There’s been a lot of earnest sucking of teeth and shaking of heads about how the Tommy Sheridan trial has damaged the image of devolution. How could we have given a platform to that rabble of immature malcontents? Who will take the Scottish Parliament seriously, when it’s most recognisable member (no pun intended) is Tommy Sheridan ? Surely any system that gives the oxygen of publicity to toy town trots is doing a disservice to democracy?
And so on and so forth. However, I think the political grey-hairs have got this completely wrong. On the contrary, the tale of Tommy and the Witches – apart from being better than anything on at the Edinburgh Festival this year – has been a vindication, not only of Scottish home rule, but of the proportional electoral system. The SSP have been found out. That’s surely what democracy is supposed to do.
The affair has exposed the sordid reality of ultra-left politics: the vanity, self-delusion, paranoia. Ranting about integrity, honour, truth; accusing each other of lying, betrayal, sexual misconduct. I particularly liked Carolyn Leckie’s description of Tommy Sheridan this week as “a cross between “Goebbels, Walter Mitty and Benny Hill” Benny Hill!. That hurt.
Though not as much as Sheridan’s rejoinder that the United Left Faction (or whatever they’re called today) are “scabs” in the pay of Rupert Murdoch and international capital – as if Tommy Sheridan’s sex life was an industrial relations issue. Mind you, how many people under the age of forty know that scabs are strike breakers. rather than congealed blood platelets? In the good old days, the Tommy problem would have been resolved by the traditional means of an ice pick in the back of the head. Not any more, they now use the legal system. The muppet Marxists seem determined to pursue their poisonous vendetta through the courts. The SSP wimmin are now promising to sue Tommy for 2 million pounds for impugning their integrity.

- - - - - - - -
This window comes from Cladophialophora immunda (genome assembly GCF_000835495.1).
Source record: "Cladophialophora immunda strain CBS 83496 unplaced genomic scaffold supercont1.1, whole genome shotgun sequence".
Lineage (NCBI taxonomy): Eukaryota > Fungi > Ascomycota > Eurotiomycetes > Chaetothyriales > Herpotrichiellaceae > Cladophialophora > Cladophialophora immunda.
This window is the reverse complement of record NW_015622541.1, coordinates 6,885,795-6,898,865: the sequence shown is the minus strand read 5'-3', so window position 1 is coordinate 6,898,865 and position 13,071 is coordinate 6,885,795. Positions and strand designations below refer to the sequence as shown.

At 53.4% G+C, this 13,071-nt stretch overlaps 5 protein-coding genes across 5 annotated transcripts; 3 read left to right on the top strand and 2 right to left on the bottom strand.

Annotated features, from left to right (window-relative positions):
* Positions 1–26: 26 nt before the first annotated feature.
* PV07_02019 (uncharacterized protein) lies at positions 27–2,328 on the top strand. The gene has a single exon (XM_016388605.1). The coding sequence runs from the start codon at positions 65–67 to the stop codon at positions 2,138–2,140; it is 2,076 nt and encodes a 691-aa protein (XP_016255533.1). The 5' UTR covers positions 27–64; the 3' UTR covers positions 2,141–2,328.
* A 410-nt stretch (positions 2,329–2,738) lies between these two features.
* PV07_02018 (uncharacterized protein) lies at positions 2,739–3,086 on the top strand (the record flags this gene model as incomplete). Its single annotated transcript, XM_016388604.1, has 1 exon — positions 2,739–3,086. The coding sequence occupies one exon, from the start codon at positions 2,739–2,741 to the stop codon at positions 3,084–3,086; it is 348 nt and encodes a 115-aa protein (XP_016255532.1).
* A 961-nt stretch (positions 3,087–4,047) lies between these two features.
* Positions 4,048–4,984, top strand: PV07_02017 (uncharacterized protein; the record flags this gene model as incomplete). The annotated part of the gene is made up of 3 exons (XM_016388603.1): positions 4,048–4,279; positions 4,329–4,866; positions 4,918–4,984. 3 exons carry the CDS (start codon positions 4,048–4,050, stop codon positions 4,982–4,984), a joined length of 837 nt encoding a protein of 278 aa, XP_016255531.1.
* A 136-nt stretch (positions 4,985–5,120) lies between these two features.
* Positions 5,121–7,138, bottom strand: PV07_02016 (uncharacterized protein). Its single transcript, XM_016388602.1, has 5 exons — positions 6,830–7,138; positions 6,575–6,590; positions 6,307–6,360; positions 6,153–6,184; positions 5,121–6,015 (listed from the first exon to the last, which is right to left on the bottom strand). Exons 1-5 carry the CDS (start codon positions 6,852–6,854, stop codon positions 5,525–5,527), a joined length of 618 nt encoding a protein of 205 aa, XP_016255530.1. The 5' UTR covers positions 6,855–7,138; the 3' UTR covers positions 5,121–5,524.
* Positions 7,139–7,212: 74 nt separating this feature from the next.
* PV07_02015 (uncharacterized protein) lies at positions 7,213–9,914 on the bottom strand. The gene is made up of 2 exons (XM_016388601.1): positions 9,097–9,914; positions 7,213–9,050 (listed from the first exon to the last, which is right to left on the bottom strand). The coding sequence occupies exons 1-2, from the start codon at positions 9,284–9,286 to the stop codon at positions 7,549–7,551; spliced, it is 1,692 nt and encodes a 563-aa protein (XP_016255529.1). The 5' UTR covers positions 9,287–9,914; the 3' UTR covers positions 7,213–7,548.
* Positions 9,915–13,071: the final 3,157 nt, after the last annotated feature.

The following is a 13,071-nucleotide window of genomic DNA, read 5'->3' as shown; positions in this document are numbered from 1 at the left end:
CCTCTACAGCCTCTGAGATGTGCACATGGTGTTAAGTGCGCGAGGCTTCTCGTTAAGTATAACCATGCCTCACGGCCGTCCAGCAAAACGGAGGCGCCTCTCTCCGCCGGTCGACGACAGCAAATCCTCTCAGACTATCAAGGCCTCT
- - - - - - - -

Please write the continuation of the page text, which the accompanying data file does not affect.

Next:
All this in the vainglorious pretence that they are representing the working class, the poor, the bombed children of the Lebanon. “Workers of the world unite, you have nothing to lose but your libel briefs!” “Solidarity with the Palestinian Dispossessed in the Court of Session”.
The point is that no one will take the SSP seriously again, in or out of parliament – though Tommy Sheridan could still translate his celebrity into a massive personal votes. This is a democratic experiment which has run its course. The six SSP MSPs rode to Holyrood on the back of the popular rebellion of the Scottish electorate against the established parties which took place at the Scottish elections of May 2003.